What To Do Before Filing For Divorce
When it comes to relationships, sometimes you just know when the end is near. Breaking up with someone is a lot easier when you’re not married. When you’re married, you have to get a divorce, which can be quite overwhelming, to say the least.
If you truly want a divorce, you should start planning for one now. There’s a lot that needs to be done, so here’s where to start.
Hire a Lawyer
While you can technically divorce without a lawyer, it’s really hard to do so unless you and your spouse can agree on everything — and that usually does not happen. So it’s a good idea to start looking for a lawyer as soon as you decide to get divorced. At the very least, you can understand your legal options and see if the lawyer can get you the outcome you desire.
Get Your Finances in Order
Florida recognizes equitable distribution law, which means marital assets and debts are split fairly. Therefore, you need a clear picture of your and your spouse’s financial situation. This means understanding what you own, such as vehicles, homes, and bank accounts. Don’t forget that retirement accounts, furniture, collections, artwork, and other assets may need to be split as well.
You’ll need to determine what you owe as well. Your credit report can show what debts you have and the amounts. Debts are often divided based on ability to pay.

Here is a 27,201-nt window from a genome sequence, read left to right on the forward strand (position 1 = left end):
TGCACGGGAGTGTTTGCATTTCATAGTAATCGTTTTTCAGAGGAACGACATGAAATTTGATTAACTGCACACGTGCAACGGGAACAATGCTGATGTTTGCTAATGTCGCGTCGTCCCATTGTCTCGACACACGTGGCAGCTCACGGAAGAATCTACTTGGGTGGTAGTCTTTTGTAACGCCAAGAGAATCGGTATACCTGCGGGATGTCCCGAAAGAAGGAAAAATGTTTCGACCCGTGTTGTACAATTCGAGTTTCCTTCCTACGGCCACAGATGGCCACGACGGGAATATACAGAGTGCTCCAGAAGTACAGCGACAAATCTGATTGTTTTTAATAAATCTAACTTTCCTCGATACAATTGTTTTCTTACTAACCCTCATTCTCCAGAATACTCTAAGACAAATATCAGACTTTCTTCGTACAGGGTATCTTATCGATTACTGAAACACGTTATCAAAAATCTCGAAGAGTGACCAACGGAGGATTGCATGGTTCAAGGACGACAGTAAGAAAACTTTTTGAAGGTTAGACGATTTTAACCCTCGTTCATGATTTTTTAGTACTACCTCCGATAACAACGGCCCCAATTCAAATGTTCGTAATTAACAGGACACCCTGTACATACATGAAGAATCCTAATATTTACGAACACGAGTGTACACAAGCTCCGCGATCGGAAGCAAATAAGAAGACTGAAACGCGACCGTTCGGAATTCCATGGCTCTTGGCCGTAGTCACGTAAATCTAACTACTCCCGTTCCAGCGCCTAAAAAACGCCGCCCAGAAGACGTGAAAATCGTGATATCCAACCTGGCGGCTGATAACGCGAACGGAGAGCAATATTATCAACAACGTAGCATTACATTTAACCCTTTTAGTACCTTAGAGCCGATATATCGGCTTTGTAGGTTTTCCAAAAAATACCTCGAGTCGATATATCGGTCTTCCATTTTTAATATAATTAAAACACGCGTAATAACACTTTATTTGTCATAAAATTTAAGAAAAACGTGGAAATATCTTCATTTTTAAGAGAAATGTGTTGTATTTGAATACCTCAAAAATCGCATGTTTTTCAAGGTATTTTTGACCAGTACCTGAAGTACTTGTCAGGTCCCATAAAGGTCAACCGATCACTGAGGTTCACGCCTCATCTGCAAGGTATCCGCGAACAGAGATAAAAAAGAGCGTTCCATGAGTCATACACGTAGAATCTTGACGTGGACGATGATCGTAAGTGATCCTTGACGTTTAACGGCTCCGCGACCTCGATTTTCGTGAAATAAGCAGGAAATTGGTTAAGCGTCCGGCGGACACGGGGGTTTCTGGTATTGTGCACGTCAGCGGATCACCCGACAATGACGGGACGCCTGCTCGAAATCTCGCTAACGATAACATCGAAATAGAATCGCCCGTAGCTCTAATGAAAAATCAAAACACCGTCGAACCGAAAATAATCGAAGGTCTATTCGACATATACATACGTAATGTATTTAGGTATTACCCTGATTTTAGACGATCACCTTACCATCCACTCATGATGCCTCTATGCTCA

You’ll also need proof of income, as this will help with property division and child support matters. Gather pay stubs and income tax returns. If you or your spouse owns a business, proving income may be a little harder. Check to see if there are financial statements available. Bank statements may also be helpful. If you don’t have an idea of your spouse’s income, your lawyer can help.
Close Joint Accounts
If possible, you should pay off and close all joint credit accounts. This will keep your spouse from running up charges that you may have to pay for later on. If you can’t pay the accounts in full, you may be able to negotiate with a creditor to pay less than what is owed on an account.
If you are not able to pay off the balances owed or come to a settlement agreement, you should freeze the accounts. This will keep the account from being used until the divorce is final.
Decide to Stay or Move Out
Generally, it is better to stay in the marital home until the divorce has been finalized. Moving out beforehand can affect child custody and property division. However, your health and safety should be priorities, so if there is abuse involved, get out as soon as possible.
Seek Legal Help
Once you make the decision to divorce, you may not know the next steps. By working with a lawyer and a financial professional, you can make sure you are on the right track.